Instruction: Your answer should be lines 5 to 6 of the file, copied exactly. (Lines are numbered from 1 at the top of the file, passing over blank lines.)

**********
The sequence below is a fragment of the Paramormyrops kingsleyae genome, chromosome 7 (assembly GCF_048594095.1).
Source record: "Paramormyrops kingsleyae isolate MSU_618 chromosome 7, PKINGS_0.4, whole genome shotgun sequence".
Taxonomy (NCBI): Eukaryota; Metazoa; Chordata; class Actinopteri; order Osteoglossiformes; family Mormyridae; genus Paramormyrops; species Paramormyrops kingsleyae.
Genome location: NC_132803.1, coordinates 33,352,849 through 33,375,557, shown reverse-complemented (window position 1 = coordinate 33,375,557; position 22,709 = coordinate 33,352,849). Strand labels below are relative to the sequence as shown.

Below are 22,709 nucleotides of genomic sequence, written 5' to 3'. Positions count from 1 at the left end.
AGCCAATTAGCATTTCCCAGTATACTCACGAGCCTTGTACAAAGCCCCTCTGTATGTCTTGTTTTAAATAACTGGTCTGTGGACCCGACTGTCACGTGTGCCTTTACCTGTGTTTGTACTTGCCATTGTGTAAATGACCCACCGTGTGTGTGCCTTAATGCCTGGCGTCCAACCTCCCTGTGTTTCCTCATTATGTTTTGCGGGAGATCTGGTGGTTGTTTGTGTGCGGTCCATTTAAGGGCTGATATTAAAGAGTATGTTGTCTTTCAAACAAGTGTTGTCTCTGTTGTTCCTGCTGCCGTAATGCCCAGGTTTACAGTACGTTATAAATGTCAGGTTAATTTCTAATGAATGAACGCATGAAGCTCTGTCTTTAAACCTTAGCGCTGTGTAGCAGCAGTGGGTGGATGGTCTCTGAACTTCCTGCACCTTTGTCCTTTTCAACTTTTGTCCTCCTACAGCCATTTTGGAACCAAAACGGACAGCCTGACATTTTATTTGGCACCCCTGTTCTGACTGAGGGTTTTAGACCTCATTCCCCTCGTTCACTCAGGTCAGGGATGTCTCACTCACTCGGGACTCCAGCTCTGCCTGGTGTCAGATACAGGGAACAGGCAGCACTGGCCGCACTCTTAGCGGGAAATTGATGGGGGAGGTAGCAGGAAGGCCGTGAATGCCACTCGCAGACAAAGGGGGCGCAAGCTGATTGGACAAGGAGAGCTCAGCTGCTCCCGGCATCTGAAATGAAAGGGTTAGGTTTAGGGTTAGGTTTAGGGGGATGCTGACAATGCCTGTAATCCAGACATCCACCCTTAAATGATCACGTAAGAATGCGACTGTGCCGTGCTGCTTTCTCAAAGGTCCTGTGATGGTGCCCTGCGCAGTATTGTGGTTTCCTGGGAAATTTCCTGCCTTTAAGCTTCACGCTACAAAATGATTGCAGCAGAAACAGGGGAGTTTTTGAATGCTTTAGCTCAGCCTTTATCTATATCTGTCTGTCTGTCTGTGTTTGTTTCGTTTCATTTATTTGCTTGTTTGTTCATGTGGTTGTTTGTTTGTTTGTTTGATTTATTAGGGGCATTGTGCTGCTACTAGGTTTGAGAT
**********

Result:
Below are 22,709 nucleotides of genomic sequence, written 5' to 3'. Positions count from 1 at the left end.
AGCCAATTAGCATTTCCCAGTATACTCACGAGCCTTGTACAAAGCCCCTCTGTATGTCTTGTTTTAAATAACTGGTCTGTGGACCCGACTGTCACGTGTGCCTTTACCTGTGTTTGTACTTGCCATTGTGTAAATGACCCACCGTGTGTGTGCCTTAATGCCTGGCGTCCAACCTCCCTGTGTTTCCTCATTATGTTTTGCGGGAGATCTGGTGGTTGTTTGTGTGCGGTCCATTTAAGGGCTGATATTAAAGAGTATGTTGTCTTTCAAACAAGTGTTGTCTCTGTTGTTCCTGCTGCCGTAATGCCCAGGTTTACAGTACGTTATAAATGTCAGGTTAATTTCTAATGAATGAACGCATGAAGCTCTGTCTTTAAACCTTAGCGCTGTGTAGCAGCAGTGGGTGGATGGTCTCTGAACTTCCTGCACCTTTGTCCTTTTCAACTTTTGTCCTCCTACAGCCATTTTGGAACCAAAACGGACAGCCTGACATTTTATTTGGCACCCCTGTTCTGACTGAGGGTTTTAGACCTCATTCCCCTCGTTCACTCAGGTCAGGGATGTCTCACTCACTCGGGACTCCAGCTCTGCCTGGTGTCAGATACAGGGAACAGGCAGCACTGGCCGCACTCTTAGCGGGAAATTGATGGGGGAGGTAGCAGGAAGGCCGTGAATGCCACTCGCAGACAAAGGGGGCGCAAGCTGATTGGACAAGGAGAGCTCAGCTGCTCCCGGCATCTGAAATGAAAGGGTTAGGTTTAGGGTTAGGTTTAGGGGGATGCTGACAATGCCTGTAATCCAGACATCCACCCTTAAATGATCACGTAAGAATGCGACTGTGCCGTGCTGCTTTCTCAAAGGTCCTGTGATGGTGCCCTGCGCAGTATTGTGGTTTCCTGGGAAATTTCCTGCCTTTAAGCTTCACGCTACAAAATGATTGCAGCAGAAACAGGGGAGTTTTTGAATGCTTTAGCTCAGCCTTTATCTATATCTGTCTGTCTGTCTGTGTTTGTTTCGTTTCATTTATTTGCTTGTTTGTTCATGTGGTTGTTTGTTTGTTTGTTTGATTTATTAGGGGCATTGTGCTGCTACTAGGTTTGAGAT